Sotomayor Takes on the Fairness Issue

  • SCOTUS Justice Sonia Sotomayor questioned efforts to strike down Biden’s student loan forgiveness plan on Tuesday.
  • Sotomayor was among several justices pushing back on popular GOP arguments about the “fairness” of the program.
  • Sotomayor was joined by justices Ketanji Brown Jackson, Elena Kagan, and Amy Coney Barrett in scrutinizing the cases’ standing to sue.

Liberal US Supreme Court Justice Sonia Sotomayor brushed aside conservative arguments against President Joe Biden’s student loan forgiveness plan on Tuesday, urging the justices to consider the thousands of students affected.

On Tuesday, the Supreme Court heard more than four hours of oral arguments involving two spin-off cases challenging the Biden administration’s program to cancel up to $20,000 in debt owed to federal borrowers.

The justices heard a case brought by Republican-led states that argued the debt relief would hurt their state’s tax revenue, and later picked up a case brought by two student loan borrowers who sued because they qualified for the full $20,000 debt. relief.

Conservative justices seemed skeptical about the legality of the Biden plan in their lines of questioning, with Chief Justice John Roberts and Justice Neil Gorsuch raising the question of the fairness of giving student debt relief to some, but not all.

“I think it’s appropriate to consider some of the fairness arguments,” Roberts said, with Gorsuch also asking what the “cost” of the plan would be “in terms of fairness” for people who paid off their loans, who didn’t. . loans, or are ineligible for loans in the first place.

But Sotomayor countered that argument. Questioning Attorney General Elizabeth Prelogar, on behalf of Biden, about the scope of the debt relief plan, Sotomayor asked: “I take your bottom line answer is, everybody suffered in the pandemic, but different people got different benefits because they qualified. under different programs, right?”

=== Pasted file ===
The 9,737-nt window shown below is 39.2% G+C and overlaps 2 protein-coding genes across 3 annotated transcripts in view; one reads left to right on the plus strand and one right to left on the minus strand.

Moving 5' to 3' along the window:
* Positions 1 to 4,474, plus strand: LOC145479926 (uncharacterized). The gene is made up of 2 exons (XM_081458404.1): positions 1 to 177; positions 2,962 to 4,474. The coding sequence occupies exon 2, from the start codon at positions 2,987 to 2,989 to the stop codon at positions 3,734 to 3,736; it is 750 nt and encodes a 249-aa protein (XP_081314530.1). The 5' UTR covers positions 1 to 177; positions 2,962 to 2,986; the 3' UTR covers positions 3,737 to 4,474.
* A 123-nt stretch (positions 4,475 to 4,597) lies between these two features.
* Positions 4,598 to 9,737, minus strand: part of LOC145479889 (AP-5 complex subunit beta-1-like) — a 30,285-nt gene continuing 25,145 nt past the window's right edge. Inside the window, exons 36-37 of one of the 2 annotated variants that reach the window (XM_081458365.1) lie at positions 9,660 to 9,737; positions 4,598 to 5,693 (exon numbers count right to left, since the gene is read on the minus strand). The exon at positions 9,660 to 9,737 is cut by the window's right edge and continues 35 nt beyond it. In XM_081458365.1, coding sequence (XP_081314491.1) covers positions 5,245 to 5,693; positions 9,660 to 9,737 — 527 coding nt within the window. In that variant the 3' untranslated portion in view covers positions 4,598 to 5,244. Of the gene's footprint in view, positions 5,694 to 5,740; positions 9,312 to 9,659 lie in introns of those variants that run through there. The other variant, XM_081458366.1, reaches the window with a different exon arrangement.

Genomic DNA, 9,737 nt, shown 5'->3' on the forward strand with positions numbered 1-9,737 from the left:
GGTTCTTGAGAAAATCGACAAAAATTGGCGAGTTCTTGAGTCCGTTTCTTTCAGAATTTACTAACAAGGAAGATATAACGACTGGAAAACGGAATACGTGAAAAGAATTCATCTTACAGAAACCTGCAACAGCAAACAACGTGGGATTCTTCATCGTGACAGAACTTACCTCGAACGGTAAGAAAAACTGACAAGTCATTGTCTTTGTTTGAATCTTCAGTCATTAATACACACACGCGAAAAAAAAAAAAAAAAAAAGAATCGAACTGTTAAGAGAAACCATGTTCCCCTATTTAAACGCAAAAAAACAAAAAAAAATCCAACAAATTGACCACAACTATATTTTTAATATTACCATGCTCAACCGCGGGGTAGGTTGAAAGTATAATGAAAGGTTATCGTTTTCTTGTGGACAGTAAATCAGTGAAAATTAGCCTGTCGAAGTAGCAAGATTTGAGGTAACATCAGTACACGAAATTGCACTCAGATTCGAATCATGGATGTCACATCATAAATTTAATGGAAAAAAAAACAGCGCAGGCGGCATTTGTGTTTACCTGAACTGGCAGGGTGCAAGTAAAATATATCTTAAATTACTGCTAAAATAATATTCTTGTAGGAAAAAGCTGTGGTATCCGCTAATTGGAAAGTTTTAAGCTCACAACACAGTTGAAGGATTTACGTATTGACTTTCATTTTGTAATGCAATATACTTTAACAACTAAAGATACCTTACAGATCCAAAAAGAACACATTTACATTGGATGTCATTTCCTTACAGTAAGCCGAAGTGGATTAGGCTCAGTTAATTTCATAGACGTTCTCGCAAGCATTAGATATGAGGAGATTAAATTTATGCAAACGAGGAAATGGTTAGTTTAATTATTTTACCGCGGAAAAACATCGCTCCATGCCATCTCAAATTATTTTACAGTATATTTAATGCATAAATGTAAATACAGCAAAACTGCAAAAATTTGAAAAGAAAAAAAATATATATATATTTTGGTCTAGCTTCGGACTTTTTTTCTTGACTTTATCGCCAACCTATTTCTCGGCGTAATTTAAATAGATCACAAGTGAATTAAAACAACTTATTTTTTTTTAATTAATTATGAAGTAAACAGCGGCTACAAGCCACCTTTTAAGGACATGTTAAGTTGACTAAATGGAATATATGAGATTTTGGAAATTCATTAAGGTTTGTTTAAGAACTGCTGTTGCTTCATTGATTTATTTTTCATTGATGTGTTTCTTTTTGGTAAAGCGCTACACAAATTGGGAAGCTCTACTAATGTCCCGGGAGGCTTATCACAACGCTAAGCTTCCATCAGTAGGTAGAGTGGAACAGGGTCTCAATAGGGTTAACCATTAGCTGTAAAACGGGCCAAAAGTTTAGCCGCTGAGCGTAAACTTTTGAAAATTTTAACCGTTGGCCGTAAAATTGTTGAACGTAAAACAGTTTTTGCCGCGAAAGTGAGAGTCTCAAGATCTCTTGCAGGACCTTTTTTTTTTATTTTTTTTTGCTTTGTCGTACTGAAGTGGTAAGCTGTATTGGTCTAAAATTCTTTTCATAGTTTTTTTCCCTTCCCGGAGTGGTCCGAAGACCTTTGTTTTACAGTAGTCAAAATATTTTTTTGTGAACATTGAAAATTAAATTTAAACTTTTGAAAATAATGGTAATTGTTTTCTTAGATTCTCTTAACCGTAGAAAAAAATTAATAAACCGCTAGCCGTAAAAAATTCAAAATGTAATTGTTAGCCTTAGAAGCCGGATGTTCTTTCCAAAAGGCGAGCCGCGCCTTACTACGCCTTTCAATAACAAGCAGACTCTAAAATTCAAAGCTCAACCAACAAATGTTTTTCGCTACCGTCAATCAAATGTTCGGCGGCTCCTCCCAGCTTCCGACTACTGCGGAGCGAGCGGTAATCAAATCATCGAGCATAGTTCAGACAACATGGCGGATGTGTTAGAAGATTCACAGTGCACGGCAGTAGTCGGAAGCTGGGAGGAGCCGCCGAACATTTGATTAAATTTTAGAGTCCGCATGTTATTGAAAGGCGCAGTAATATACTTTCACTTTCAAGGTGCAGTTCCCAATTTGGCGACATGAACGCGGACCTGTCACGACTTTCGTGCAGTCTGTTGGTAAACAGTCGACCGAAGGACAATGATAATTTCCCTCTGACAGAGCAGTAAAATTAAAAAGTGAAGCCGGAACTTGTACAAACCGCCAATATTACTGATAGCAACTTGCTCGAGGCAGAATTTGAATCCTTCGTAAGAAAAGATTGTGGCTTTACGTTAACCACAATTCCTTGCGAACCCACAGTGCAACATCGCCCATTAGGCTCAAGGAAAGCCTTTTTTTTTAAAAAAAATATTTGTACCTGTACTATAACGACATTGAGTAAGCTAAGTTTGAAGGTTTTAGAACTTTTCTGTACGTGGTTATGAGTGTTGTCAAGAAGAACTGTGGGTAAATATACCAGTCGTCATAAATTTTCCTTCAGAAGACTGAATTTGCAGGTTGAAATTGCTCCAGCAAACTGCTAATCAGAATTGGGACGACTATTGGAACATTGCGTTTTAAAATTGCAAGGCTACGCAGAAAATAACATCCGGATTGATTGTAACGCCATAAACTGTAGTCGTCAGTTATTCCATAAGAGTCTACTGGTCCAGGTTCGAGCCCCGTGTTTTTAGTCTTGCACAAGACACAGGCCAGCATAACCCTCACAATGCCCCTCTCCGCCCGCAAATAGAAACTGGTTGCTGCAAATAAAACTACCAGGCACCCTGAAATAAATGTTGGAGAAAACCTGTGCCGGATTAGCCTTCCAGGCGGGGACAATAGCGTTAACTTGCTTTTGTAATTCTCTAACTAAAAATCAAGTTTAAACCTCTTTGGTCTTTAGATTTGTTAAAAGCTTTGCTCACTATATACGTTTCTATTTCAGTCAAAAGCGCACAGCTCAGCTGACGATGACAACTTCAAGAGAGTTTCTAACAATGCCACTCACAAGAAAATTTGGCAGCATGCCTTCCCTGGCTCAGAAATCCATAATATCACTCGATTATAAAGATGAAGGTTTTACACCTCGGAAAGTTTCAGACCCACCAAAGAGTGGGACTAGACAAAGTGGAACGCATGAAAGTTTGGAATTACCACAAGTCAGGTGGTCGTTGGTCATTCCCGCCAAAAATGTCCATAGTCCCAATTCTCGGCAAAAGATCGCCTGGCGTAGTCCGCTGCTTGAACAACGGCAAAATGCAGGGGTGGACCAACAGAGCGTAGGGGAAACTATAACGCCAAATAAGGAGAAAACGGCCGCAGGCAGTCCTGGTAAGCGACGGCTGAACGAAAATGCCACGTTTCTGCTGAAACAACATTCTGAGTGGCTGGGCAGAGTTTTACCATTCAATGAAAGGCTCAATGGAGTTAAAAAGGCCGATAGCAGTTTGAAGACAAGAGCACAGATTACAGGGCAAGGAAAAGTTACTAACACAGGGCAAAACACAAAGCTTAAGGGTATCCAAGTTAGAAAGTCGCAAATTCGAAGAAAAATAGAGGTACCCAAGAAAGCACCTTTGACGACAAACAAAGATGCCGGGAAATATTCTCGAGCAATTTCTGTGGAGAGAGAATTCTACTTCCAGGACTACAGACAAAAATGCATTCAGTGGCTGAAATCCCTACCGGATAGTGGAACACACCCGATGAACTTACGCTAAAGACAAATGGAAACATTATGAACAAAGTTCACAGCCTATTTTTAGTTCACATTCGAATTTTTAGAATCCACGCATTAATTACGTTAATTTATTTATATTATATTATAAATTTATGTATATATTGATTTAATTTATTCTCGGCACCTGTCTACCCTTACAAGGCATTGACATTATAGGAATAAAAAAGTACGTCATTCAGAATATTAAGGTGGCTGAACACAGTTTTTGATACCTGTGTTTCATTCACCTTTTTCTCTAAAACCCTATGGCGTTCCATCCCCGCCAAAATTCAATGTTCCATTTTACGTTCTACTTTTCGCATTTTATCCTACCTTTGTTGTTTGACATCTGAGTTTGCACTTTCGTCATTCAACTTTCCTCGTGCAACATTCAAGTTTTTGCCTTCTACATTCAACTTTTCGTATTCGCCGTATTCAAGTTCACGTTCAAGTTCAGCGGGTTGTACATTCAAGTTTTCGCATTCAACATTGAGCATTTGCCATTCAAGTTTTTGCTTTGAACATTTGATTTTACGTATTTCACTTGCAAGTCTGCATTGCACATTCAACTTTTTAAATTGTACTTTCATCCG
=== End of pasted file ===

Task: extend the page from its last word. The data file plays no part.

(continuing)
“There is a fundamental inequality in society because we are not a society of unlimited resources. Every law has people who embrace it or people who fall outside it,” Sotomayor said, adding that “that’s not a question of fairness. It’s a question of with the law that protects or does not.”

Before the debates, Republican lawmakers raised their voices on the issue of fairness. GOP Sen. Rick Scott write on Twitter: I think it is unfair to make YOU pay for the debt of a small percentage of Americans who chose to take out student loans. Don’t you?”

It is not clear which way the more conservative court would follow. Conservative Justice Amy Coney Barrett joined the liberal justices in challenging the standing of both cases, but an additional conservative justice would be needed to support Biden’s debt relief plan.

Still, Education Secretary Miguel Cardona expressed confidence that the plan will prevail after the arguments.

“The Department of Justice argued against the laws aimed at denying relief to borrowers, made clear that challengers to the program lacked standing to even bring their cases to court, and explained the Department’s authority Twenty-year-old education used by numerous administrations to protect borrowers. from the effects of national emergencies,” Cardona said in a statement.

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